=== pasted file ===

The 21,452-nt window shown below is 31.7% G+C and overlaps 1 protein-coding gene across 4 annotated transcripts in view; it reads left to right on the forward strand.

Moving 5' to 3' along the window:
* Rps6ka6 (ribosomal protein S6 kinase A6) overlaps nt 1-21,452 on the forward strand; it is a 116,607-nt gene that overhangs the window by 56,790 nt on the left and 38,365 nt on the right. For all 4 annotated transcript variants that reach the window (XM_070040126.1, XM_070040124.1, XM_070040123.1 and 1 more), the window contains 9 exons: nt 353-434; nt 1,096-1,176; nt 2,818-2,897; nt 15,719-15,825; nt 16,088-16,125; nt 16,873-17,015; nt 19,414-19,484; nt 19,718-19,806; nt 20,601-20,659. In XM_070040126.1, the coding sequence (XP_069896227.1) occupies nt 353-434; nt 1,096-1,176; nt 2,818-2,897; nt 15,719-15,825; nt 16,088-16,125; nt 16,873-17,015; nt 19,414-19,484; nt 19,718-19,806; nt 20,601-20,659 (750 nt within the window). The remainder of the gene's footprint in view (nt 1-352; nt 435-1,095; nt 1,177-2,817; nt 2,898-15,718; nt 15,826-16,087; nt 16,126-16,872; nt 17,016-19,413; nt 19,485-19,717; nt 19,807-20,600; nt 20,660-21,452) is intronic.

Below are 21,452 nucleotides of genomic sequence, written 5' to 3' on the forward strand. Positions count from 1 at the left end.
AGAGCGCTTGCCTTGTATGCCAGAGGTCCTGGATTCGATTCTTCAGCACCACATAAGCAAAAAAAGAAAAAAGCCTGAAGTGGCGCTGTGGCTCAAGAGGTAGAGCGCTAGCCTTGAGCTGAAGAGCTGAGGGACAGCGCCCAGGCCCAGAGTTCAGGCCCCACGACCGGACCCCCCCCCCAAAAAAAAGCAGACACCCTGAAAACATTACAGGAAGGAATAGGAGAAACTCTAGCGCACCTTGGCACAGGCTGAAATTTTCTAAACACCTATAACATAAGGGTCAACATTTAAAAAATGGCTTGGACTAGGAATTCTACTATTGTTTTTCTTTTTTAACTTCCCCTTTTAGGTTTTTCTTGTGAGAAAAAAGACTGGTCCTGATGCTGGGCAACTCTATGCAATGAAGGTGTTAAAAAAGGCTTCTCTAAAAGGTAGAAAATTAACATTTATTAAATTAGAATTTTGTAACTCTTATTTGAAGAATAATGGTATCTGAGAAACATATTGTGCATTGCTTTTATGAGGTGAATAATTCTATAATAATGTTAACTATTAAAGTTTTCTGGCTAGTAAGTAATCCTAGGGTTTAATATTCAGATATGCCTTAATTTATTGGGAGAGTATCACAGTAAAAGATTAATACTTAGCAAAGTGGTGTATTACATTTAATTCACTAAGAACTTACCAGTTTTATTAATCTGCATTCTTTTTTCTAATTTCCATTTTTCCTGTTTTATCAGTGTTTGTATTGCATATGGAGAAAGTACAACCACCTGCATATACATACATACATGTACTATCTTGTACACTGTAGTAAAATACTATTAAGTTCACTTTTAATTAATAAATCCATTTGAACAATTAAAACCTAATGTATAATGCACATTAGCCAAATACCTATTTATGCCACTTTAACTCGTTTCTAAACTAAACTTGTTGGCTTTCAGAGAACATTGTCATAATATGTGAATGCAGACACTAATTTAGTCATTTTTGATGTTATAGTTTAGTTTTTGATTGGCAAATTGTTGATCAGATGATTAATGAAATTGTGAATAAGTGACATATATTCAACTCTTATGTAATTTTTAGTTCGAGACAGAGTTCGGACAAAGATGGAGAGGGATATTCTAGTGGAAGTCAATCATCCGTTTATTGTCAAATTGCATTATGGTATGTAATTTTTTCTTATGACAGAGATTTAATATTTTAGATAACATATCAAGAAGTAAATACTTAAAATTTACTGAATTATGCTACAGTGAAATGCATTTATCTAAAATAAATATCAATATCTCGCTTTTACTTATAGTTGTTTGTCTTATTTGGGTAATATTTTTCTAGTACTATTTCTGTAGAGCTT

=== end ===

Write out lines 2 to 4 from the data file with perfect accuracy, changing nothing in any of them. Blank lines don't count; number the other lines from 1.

Moving 5' to 3' along the window:
* Rps6ka6 (ribosomal protein S6 kinase A6) overlaps nt 1-21,452 on the forward strand; it is a 116,607-nt gene that overhangs the window by 56,790 nt on the left and 38,365 nt on the right. For all 4 annotated transcript variants that reach the window (XM_070040126.1, XM_070040124.1, XM_070040123.1 and 1 more), the window contains 9 exons: nt 353-434; nt 1,096-1,176; nt 2,818-2,897; nt 15,719-15,825; nt 16,088-16,125; nt 16,873-17,015; nt 19,414-19,484; nt 19,718-19,806; nt 20,601-20,659. In XM_070040126.1, the coding sequence (XP_069896227.1) occupies nt 353-434; nt 1,096-1,176; nt 2,818-2,897; nt 15,719-15,825; nt 16,088-16,125; nt 16,873-17,015; nt 19,414-19,484; nt 19,718-19,806; nt 20,601-20,659 (750 nt within the window). The remainder of the gene's footprint in view (nt 1-352; nt 435-1,095; nt 1,177-2,817; nt 2,898-15,718; nt 15,826-16,087; nt 16,126-16,872; nt 17,016-19,413; nt 19,485-19,717; nt 19,807-20,600; nt 20,660-21,452) is intronic.

Below are 21,452 nucleotides of genomic sequence, written 5' to 3' on the forward strand. Positions count from 1 at the left end.